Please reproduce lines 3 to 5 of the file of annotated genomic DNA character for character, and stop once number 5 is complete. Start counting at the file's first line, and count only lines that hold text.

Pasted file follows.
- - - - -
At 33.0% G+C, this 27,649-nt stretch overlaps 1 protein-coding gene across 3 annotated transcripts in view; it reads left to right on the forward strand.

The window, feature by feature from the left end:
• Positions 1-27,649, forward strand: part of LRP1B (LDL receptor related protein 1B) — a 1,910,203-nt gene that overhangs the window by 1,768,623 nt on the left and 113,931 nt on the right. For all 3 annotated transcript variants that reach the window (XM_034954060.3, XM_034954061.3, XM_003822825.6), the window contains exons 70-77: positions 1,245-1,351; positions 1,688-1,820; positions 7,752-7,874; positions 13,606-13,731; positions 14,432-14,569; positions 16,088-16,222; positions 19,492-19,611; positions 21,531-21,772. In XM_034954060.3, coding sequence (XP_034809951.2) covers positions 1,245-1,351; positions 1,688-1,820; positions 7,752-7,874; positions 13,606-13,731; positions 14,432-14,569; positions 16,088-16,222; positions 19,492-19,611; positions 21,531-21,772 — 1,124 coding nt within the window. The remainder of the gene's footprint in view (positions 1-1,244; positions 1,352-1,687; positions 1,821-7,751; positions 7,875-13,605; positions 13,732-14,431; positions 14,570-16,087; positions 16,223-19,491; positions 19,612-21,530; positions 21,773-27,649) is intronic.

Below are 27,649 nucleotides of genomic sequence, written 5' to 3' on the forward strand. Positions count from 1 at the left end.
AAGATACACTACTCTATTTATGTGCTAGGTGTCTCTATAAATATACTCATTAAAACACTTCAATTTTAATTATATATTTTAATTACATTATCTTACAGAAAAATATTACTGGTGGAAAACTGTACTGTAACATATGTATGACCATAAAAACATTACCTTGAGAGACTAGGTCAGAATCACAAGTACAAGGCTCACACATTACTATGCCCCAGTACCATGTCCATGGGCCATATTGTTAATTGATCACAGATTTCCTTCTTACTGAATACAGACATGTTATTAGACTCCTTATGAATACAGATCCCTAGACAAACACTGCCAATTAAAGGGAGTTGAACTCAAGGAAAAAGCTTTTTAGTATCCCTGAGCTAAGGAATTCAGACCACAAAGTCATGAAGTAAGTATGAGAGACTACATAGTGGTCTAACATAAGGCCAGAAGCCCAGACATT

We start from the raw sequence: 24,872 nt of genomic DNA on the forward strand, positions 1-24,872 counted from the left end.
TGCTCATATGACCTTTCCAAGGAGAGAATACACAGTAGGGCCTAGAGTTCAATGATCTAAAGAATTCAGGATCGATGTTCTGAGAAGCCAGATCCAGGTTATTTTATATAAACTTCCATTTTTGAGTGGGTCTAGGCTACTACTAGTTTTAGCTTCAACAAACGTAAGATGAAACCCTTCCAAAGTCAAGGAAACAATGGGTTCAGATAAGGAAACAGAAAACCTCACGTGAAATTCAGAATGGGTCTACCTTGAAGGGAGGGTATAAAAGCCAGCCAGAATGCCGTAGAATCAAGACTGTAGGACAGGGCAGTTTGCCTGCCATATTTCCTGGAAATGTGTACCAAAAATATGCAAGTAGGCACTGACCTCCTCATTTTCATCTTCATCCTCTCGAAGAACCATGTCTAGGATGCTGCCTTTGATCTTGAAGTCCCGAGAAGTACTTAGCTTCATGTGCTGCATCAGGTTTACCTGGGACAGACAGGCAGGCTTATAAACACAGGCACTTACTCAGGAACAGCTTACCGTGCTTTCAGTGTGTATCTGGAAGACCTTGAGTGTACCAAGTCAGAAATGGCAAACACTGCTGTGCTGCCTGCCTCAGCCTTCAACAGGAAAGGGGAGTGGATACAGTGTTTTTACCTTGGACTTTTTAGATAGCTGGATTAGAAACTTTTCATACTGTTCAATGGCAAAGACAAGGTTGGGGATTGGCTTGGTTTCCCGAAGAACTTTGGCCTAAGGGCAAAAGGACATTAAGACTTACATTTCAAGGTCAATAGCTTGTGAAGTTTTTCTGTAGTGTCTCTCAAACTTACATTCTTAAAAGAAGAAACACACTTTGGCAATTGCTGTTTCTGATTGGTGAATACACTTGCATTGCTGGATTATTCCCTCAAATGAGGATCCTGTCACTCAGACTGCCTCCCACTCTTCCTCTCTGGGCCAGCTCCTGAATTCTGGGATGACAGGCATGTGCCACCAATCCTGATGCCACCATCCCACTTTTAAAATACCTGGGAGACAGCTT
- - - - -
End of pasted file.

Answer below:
• Positions 1-27,649, forward strand: part of LRP1B (LDL receptor related protein 1B) — a 1,910,203-nt gene that overhangs the window by 1,768,623 nt on the left and 113,931 nt on the right. For all 3 annotated transcript variants that reach the window (XM_034954060.3, XM_034954061.3, XM_003822825.6), the window contains exons 70-77: positions 1,245-1,351; positions 1,688-1,820; positions 7,752-7,874; positions 13,606-13,731; positions 14,432-14,569; positions 16,088-16,222; positions 19,492-19,611; positions 21,531-21,772. In XM_034954060.3, coding sequence (XP_034809951.2) covers positions 1,245-1,351; positions 1,688-1,820; positions 7,752-7,874; positions 13,606-13,731; positions 14,432-14,569; positions 16,088-16,222; positions 19,492-19,611; positions 21,531-21,772 — 1,124 coding nt within the window. The remainder of the gene's footprint in view (positions 1-1,244; positions 1,352-1,687; positions 1,821-7,751; positions 7,875-13,605; positions 13,732-14,431; positions 14,570-16,087; positions 16,223-19,491; positions 19,612-21,530; positions 21,773-27,649) is intronic.

Below are 27,649 nucleotides of genomic sequence, written 5' to 3' on the forward strand. Positions count from 1 at the left end.
AAGATACACTACTCTATTTATGTGCTAGGTGTCTCTATAAATATACTCATTAAAACACTTCAATTTTAATTATATATTTTAATTACATTATCTTACAGAAAAATATTACTGGTGGAAAACTGTACTGTAACATATGTATGACCATAAAAACATTACCTTGAGAGACTAGGTCAGAATCACAAGTACAAGGCTCACACATTACTATGCCCCAGTACCATGTCCATGGGCCATATTGTTAATTGATCACAGATTTCCTTCTTACTGAATACAGACATGTTATTAGACTCCTTATGAATACAGATCCCTAGACAAACACTGCCAATTAAAGGGAGTTGAACTCAAGGAAAAAGCTTTTTAGTATCCCTGAGCTAAGGAATTCAGACCACAAAGTCATGAAGTAAGTATGAGAGACTACATAGTGGTCTAACATAAGGCCAGAAGCCCAGACATT